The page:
inevitable, whether or not she recognizes it. This cocon-

struction of meaning that involves the thoughts, feelings, and

behaviors of the therapist, as well as the patient, has a part in

shaping how the patient’s experience unfolds in the treatment.

As with Mitchell’s model, both therapist and patient are

caught up in enactments of old ways of being. These enact-

ments are part and parcel of the treatment and form the basis of

therapeutic action. Use of self in this configuration requires

that the therapist not only tolerate ambiguity and uncertainly

but also immerse herself in it; for it is by entering the patient’s

world and experiencing it that the therapist can work with the

patient to emerge from it. This process often involves an

inquisitive and curious stance on the part of the clinician and

the self disclosure of the countertransference. It is by the

therapist and patient working through and reflecting on

enactments that involve therapist’s and patient’s transference

and countertransference transactions that a space is created for

new patterns of interaction to develop. The therapist’s use of

self then becomes an interactive, subjective, and empathic

means of furthering therapeutic action and portending a

positive outcome to the treatment. Let us explore some of

these ideas in the context of a treatment case.

The case of Ana

This case is a treatment that has been ongoing for nearly

5 years, and this brief vignette is drawn from a larger case

study (Ganzer, 2006). I have presented this case with Ana’s

permission, for she believes her experience will benefit

others in similar situations. Ana is a woman in her early

30 s who was arrested, charged, and convicted of abusing

her 4-year old daughter, Aida. She served several years in

prison and was on probation for 2 years. Ana was referred

to me in connection with her child welfare case and her

desire to be reunited with her children. She presented as

frightened, hostile, and distrusting with her own history of

abuse and neglect. Initially, she would come to my office

only with another individual, usually one of her relatives. I

was uncertain about my ability to work with Ana, as her

case file indicated that she had made threats against other

workers and had been physically aggressive toward child

welfare staff and court officials. At the time I began

treatment with her, there was an Order of Protection for-

bidding her to have any contact with her children. After the

first few sessions, Ana seemed more relaxed and less tense.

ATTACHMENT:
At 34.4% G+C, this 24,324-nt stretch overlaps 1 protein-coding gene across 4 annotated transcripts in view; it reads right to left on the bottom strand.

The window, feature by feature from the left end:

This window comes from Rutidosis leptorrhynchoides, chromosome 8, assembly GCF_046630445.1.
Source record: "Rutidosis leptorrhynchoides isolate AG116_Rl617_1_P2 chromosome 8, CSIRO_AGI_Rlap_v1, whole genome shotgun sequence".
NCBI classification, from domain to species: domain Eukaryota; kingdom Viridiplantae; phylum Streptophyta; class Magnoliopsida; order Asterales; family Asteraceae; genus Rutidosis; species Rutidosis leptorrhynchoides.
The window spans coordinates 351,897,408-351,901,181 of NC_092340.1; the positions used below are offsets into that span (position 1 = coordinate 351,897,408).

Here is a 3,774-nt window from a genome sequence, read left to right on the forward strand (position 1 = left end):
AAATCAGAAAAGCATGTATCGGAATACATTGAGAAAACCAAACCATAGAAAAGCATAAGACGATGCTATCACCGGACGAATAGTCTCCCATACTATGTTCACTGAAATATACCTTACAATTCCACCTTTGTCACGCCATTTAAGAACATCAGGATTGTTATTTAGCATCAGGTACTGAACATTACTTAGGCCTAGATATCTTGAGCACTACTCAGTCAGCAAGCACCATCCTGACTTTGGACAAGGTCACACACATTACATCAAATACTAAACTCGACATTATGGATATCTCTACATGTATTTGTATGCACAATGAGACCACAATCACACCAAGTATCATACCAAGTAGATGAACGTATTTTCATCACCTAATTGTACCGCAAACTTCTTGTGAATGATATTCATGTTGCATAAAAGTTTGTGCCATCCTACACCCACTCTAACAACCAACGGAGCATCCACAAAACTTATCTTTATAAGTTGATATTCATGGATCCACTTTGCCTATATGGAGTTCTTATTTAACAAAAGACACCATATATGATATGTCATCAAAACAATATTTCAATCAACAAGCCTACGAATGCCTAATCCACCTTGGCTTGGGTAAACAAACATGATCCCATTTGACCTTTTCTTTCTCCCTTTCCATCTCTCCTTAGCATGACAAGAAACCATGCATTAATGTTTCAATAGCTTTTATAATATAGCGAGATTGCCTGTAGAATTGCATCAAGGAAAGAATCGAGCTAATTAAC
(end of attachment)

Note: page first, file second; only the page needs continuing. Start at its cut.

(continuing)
She stated that she appreciated the fact that I did not accuse

her of the abuse of her daughter but was willing to hear her

story. After 3 months she no longer brought a relative with

her to sessions.

Over time, Ana and I addressed her deep-seated anger

issues, and she began to show changes in her behavior

toward others. Ana, who had only given me her phone

number, became comfortable enough to share it with her

caseworker, whom she began to trust as well. After a year

Ana’s frequent outbursts of anger diminished. The court

and the therapists involved with the family all concurred

that Ana had made good progress. As a result of this and

her improved control of her impulses, Ana was given

limited supervised visitation with her children; and after

2 years, the children were returned home to her husband.

Ana continued to live with friends and slowly began to

have unsupervised time with her children. Ana made slow

but steady progress toward reunification with her family.

After 2 years of work, she was given overnight visits. The

Monday morning after the second weekend visit between

Ana and her children, I received a phone call from her

caseworker. Ana had called the caseworker frantic that a

detective was on his way to her home to arrest her for

hitting Aida. The next day I learned that Ana had been

arrested and charged with assault. She pled guilty to the

charge and was given 3 years of probation, and her chil-

dren were returned to the child welfare system. After her

return to treatment, Ana began to disclose in greater detail

her own history of physical abuse. With this history in

mind, I would now like to explore aspects of this treatment

from a relational point of view.

Neil Altman, in his writing on community practice,

makes the point that a clinician working with a disen-

franchised population may take on various roles in the

transference such as ‘‘rescuer, victim, abuser, and

Clin Soc Work J (2007) 35:117–123 119


neglectful parent’’ (1995, p. 2). In retrospect, I find that I

played out these roles with Ana and she brought various

aspects of herself to me in the treatment. These roles were

often enacted from the dissociated contents of our intra-

psychic world and encountered through projective identi-

fications that only later I identified and reflected upon

either by myself or with Ana.

In the early stages of treatment I found myself enacting

the role of rescuer with Ana. She idealized me and felt that

I was the only one who could help her. Aspects of my self

that responded to Ana’s maternal transference to me al-

lowed me to dissociate the more negative qualities of Ana’s

behavior and to focus on her control of impulses and anger.

The more grandiose aspects of my therapeutic personality

allowed me to promote her rehabilitation to the court, while

disregarding the darker moments when she would have

angry outbursts. When I stated to a colleague that I saw the

real Ana, she corrected me by saying that I saw one side of

Ana, the good side, but disregarded the other side.

So, much of my work with Ana was a response to her

projective identifications with me as her rescuer and savior,